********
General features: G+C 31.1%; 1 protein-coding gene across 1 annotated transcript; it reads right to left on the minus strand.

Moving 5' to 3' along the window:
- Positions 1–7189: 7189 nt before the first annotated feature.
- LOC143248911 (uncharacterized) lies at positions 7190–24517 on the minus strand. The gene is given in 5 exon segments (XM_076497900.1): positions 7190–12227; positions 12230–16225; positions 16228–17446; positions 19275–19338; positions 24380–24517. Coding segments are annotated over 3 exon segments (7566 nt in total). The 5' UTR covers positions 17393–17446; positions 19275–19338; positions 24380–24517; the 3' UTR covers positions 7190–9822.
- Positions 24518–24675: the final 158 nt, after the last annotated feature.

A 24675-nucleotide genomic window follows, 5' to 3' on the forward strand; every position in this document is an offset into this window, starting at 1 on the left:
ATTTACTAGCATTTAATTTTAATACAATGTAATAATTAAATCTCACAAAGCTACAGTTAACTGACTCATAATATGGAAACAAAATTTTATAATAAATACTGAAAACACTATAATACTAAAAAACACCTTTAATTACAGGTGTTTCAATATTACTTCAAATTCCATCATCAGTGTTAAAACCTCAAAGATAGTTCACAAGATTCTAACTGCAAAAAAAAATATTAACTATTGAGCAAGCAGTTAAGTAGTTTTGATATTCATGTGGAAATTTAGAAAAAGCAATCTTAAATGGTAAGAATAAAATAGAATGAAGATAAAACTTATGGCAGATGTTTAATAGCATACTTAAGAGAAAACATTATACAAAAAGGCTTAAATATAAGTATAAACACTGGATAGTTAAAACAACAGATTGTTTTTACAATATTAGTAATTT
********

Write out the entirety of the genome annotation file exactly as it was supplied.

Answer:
General features: G+C 31.1%; 1 protein-coding gene across 1 annotated transcript; it reads right to left on the minus strand.

Moving 5' to 3' along the window:
- Positions 1–7189: 7189 nt before the first annotated feature.
- LOC143248911 (uncharacterized) lies at positions 7190–24517 on the minus strand. The gene is given in 5 exon segments (XM_076497900.1): positions 7190–12227; positions 12230–16225; positions 16228–17446; positions 19275–19338; positions 24380–24517. Coding segments are annotated over 3 exon segments (7566 nt in total). The 5' UTR covers positions 17393–17446; positions 19275–19338; positions 24380–24517; the 3' UTR covers positions 7190–9822.
- Positions 24518–24675: the final 158 nt, after the last annotated feature.

A 24675-nucleotide genomic window follows, 5' to 3' on the forward strand; every position in this document is an offset into this window, starting at 1 on the left:
ATTTACTAGCATTTAATTTTAATACAATGTAATAATTAAATCTCACAAAGCTACAGTTAACTGACTCATAATATGGAAACAAAATTTTATAATAAATACTGAAAACACTATAATACTAAAAAACACCTTTAATTACAGGTGTTTCAATATTACTTCAAATTCCATCATCAGTGTTAAAACCTCAAAGATAGTTCACAAGATTCTAACTGCAAAAAAAAATATTAACTATTGAGCAAGCAGTTAAGTAGTTTTGATATTCATGTGGAAATTTAGAAAAAGCAATCTTAAATGGTAAGAATAAAATAGAATGAAGATAAAACTTATGGCAGATGTTTAATAGCATACTTAAGAGAAAACATTATACAAAAAGGCTTAAATATAAGTATAAACACTGGATAGTTAAAACAACAGATTGTTTTTACAATATTAGTAATTT